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The Secret Jewish History Of 7-Eleven

When you walk into your local 7-Eleven today to get your free Slurpee — this being July 11, or 7/11, or, as it is celebrated everywhere, “7-Eleven Day” — consider for a moment that the convenience the store brings is based upon gematria, or the hidden meanings of numbers in Judaism.

Everyone knows the meaning of the number seven — it’s the divine number of completion, given that God created the Heavens and the Earth in seven days. Actually, he worked at it for six days, and rested on the seventh, but who’s counting? In any case, a week has seven days because of what God did, and the seventh day is the Sabbath, the most holy day of the week. The great 20th century Jewish thinker Abraham Joshua Heschel dubbed it Judaism’s “cathedral of time.” (It isn’t known for sure if Heschel ever entered a 7-Eleven store.)

Eleven is an equally mystical number. Every religious school graduate (except those who attended my religious school) knows that 11 equals five books of Torah plus six books of Mishna. That’s a lot of reading, and it helps if there is a 7-Eleven across the street from where you live, so you can spend less time shopping and more time studying Torah.

Eeveryone also knows about the ten sefirot – the ten vessels of divine light that infuse the world. By channeling this divine energy we repair the universe – hence, tikkun olam. What isn’t commonly acknowledged is that there is also an eleventh sefirah — Da’as Elohim, or Godly knowledge. It’s the culmination of all the sefirot. Imagine firing all 10 cylinders of the engine of sefirot — collectively they bring about a transfer of energy into a transcendental state. Like nuclear fission, except not.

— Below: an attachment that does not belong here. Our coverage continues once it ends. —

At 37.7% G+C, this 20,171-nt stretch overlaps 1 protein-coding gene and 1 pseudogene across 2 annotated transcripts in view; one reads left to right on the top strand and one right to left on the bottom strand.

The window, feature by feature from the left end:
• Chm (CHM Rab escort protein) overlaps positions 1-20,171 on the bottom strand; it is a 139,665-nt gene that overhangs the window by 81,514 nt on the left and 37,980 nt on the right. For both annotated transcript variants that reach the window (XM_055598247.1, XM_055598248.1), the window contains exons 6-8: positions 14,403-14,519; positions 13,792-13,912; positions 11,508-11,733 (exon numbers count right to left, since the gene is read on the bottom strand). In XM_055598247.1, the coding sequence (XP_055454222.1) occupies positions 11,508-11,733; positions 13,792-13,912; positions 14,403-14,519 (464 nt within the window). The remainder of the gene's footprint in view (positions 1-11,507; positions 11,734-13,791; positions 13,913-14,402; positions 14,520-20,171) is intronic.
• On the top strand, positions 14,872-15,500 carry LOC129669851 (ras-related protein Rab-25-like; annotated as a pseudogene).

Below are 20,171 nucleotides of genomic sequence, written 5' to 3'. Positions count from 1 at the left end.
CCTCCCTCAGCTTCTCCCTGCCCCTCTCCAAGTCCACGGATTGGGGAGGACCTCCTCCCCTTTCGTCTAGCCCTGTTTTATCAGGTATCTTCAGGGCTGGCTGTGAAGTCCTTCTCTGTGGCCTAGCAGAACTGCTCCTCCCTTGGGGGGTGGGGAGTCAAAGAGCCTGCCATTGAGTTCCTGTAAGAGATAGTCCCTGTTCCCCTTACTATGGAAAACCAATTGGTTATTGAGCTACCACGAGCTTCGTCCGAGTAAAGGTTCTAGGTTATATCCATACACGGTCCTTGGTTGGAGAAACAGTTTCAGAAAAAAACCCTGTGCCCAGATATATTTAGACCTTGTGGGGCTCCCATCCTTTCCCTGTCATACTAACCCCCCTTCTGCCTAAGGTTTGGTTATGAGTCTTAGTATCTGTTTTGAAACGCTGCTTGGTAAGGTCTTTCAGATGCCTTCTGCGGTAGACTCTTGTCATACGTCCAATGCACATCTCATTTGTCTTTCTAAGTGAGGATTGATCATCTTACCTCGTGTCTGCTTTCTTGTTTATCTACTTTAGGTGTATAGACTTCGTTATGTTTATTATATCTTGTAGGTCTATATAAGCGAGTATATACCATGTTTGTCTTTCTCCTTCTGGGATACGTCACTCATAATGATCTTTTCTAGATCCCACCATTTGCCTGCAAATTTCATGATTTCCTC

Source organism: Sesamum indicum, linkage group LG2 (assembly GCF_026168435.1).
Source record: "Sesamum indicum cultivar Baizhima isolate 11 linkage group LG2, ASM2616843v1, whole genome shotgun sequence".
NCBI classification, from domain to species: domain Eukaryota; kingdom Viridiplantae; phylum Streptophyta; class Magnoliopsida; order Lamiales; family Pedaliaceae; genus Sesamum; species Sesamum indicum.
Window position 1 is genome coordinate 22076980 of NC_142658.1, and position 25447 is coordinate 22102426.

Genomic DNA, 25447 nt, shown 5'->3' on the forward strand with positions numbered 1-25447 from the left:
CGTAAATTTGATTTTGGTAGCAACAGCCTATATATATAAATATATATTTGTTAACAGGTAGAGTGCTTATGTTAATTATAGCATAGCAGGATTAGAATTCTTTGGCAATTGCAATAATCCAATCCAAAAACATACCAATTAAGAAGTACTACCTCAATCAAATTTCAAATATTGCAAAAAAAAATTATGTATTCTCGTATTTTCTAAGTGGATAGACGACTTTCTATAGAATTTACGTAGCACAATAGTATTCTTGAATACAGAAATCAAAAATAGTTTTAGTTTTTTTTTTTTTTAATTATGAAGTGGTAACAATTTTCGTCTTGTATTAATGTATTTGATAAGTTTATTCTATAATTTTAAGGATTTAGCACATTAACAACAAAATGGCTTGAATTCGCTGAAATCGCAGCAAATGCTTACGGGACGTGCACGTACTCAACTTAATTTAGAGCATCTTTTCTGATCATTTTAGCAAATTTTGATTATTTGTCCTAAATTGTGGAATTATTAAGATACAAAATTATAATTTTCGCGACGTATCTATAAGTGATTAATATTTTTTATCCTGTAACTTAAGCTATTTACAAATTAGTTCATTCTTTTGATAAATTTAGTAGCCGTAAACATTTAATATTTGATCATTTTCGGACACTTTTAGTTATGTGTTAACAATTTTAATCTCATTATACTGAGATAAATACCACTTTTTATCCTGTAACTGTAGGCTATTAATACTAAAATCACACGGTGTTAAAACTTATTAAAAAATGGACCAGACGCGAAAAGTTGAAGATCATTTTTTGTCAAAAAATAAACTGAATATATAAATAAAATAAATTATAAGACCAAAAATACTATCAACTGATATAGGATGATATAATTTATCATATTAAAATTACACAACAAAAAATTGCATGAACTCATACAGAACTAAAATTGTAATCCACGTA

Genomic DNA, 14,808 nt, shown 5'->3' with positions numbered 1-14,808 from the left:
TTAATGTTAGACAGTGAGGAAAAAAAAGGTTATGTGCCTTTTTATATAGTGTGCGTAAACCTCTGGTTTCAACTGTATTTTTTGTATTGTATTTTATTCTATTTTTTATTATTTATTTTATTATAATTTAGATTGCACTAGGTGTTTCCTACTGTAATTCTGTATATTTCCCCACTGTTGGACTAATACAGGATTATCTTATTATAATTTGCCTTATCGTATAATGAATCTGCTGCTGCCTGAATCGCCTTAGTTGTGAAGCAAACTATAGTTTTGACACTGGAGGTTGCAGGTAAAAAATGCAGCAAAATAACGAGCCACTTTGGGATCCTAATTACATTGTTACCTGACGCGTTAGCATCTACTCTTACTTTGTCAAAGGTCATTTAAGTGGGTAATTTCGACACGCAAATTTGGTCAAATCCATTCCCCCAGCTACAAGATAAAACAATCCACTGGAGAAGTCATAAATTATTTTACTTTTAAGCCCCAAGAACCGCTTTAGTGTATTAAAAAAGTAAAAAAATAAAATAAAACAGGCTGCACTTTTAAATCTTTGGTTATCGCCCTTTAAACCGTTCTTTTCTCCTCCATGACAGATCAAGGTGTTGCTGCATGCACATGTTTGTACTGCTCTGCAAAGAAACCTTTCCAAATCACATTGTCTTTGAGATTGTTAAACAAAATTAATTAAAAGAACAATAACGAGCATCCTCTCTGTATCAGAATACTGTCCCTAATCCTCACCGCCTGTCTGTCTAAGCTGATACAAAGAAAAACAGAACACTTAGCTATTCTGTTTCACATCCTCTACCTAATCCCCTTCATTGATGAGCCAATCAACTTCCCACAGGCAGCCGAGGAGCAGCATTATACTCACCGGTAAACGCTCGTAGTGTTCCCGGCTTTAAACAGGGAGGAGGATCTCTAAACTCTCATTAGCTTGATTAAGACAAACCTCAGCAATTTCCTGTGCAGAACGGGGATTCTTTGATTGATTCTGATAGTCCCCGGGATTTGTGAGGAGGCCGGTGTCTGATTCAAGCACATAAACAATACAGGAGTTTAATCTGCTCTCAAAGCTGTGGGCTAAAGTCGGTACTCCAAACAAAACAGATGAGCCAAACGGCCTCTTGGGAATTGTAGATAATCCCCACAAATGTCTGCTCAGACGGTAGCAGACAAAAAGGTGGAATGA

What is amazing about all this is that after the chain of Dallas-based Tote’m convenience stores changed its name to 7-Eleven back in the 1940s, they also decided to open the stores bright and early at 7am and remain open until 11pm. How convenient was that?

7-Eleven was so successful by the 1960s that it never needed a celebrity pitchman or pitchwoman. It did, however, sponsor a professional bicycling team that rode in the Tour de France, the Olympics, and the Coors Classic, aka the American Tour de France. And the champion of that team was the Queens, N.Y. native Doug Shapiro.

Shapiro, who was nicknamed “The Bullet,” began his competitive cycling career at age thirteen — better known to you and me (and Doug’s parents) as bar mitzvah age. An interviewer from a Jewish magazine once challenged Shapiro to recite the Four Questions in Hebrew, and he acquitted himself flawlessly. Shapiro once told another interviewer, “In [the] 7-Eleven [Cycling Team], it was very American. Everyone thought that they were the leader.” Sounds like a minyan I once attended.

Shapiro was eventually inducted into the Cycling Hall of Fame, as well as the Jewish Sports Hall of Fame, located somewhere out on Long Island. But don’t go looking for it; it’s so small it doesn’t even show up on Google Earth.

Incidentally, another interviewer once asked Shapiro if the members of the 7-Eleven team got free Slurpees. The answer was yes, and they didn’t even have to wait for July 11. “We all received gift cards for 7-Eleven, and this was in the days before gift cards,” said Shapiro. “We could use them on anything in the store, including gas.” (Hence my firing on all 10 cylinders analogy.)

There is a lot of Talmudic discussion online (and perhaps in yeshivas, but I can’t say) about which flavors of Slurpees are kosher and which are not. I am not qualified to comment definitively on the matter – or any questions of kashrut – so if you have questions concerning that issue, please consult your rabbi.

(Undoubtedly some of you are also waiting for me to note that 7 and 11 are both prime numbers, but I’m not going there because it proves absolutely nothing.)

And yes, there are 7-Eleven stores in Israel. Which of course means there are a few folks out there who want you to boycott the chain.

Free Slurpee!

Seth Rogovoy is a contributing editor to the Forward. He writes frequently about the intersection of Jewish themes and popular culture.

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